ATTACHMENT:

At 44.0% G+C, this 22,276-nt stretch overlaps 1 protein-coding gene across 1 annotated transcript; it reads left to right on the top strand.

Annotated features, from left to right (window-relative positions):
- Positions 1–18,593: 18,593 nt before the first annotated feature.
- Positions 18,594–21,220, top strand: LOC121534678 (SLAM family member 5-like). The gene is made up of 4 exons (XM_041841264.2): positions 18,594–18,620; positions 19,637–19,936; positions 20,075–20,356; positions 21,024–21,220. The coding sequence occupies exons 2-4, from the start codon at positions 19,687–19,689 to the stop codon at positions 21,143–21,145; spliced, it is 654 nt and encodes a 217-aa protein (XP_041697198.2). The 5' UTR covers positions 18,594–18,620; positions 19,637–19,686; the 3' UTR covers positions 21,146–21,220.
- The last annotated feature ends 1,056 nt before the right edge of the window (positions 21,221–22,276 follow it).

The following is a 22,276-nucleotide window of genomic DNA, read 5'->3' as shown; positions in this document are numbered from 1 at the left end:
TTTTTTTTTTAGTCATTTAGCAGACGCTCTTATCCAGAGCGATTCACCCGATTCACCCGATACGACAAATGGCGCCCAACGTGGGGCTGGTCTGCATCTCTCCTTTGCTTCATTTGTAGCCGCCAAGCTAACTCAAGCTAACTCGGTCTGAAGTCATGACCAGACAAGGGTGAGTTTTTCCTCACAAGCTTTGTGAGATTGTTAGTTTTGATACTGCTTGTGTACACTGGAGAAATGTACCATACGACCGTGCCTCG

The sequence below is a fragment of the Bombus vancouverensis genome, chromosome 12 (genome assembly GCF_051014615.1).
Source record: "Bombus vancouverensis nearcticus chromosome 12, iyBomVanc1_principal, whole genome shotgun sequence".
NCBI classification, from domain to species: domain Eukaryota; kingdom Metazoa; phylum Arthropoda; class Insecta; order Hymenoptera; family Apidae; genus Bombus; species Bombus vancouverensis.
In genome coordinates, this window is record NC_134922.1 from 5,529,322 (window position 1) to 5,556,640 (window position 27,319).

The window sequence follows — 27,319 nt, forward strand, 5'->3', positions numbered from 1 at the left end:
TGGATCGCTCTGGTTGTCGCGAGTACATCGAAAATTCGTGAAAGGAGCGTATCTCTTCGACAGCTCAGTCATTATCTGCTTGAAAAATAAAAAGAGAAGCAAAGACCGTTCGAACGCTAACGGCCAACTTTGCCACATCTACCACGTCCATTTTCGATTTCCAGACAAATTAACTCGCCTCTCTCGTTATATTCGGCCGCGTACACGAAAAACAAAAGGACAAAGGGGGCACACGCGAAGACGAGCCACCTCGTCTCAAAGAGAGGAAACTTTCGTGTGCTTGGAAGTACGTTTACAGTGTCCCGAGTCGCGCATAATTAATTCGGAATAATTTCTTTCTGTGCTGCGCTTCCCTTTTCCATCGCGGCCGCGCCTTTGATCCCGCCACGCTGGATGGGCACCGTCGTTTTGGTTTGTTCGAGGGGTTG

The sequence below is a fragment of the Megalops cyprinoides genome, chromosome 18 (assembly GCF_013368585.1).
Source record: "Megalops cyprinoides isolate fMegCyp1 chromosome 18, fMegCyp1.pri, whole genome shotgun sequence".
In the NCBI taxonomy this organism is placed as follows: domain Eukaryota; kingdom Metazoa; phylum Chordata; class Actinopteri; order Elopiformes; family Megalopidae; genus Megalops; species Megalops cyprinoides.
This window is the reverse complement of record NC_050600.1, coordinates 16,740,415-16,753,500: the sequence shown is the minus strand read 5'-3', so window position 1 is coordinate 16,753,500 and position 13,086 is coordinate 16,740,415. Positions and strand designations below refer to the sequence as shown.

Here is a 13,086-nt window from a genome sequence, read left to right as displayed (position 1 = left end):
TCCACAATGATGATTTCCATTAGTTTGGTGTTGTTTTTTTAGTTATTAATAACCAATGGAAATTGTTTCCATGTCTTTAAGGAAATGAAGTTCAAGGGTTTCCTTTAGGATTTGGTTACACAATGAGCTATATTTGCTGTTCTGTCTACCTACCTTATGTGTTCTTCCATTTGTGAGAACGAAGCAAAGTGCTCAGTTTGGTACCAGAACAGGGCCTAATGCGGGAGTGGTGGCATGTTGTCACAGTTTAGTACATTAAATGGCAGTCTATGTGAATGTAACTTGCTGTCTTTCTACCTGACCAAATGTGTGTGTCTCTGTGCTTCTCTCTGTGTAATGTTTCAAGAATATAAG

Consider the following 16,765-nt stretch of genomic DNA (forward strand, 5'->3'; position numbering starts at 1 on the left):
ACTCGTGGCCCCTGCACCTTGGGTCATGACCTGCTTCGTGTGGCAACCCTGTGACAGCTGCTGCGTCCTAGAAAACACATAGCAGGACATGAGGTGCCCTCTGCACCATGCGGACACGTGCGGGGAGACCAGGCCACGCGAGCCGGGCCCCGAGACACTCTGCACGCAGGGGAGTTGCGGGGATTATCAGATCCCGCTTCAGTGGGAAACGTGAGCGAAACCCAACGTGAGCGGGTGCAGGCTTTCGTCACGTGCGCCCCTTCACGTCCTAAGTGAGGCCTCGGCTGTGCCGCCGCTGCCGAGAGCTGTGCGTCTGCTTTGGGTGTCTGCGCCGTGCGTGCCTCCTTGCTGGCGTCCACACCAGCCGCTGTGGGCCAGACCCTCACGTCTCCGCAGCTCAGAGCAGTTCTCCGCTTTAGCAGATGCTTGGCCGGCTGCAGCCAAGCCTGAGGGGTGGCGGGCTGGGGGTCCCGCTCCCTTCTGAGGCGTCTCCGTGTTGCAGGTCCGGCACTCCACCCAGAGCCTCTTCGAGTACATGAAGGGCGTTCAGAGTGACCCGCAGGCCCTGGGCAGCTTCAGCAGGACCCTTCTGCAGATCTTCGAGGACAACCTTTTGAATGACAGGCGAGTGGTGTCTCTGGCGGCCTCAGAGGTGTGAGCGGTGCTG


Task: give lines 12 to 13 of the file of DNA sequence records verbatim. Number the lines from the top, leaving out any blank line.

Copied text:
The window sequence follows — 27,319 nt, forward strand, 5'->3', positions numbered from 1 at the left end:
TGGATCGCTCTGGTTGTCGCGAGTACATCGAAAATTCGTGAAAGGAGCGTATCTCTTCGACAGCTCAGTCATTATCTGCTTGAAAAATAAAAAGAGAAGCAAAGACCGTTCGAACGCTAACGGCCAACTTTGCCACATCTACCACGTCCATTTTCGATTTCCAGACAAATTAACTCGCCTCTCTCGTTATATTCGGCCGCGTACACGAAAAACAAAAGGACAAAGGGGGCACACGCGAAGACGAGCCACCTCGTCTCAAAGAGAGGAAACTTTCGTGTGCTTGGAAGTACGTTTACAGTGTCCCGAGTCGCGCATAATTAATTCGGAATAATTTCTTTCTGTGCTGCGCTTCCCTTTTCCATCGCGGCCGCGCCTTTGATCCCGCCACGCTGGATGGGCACCGTCGTTTTGGTTTGTTCGAGGGGTTG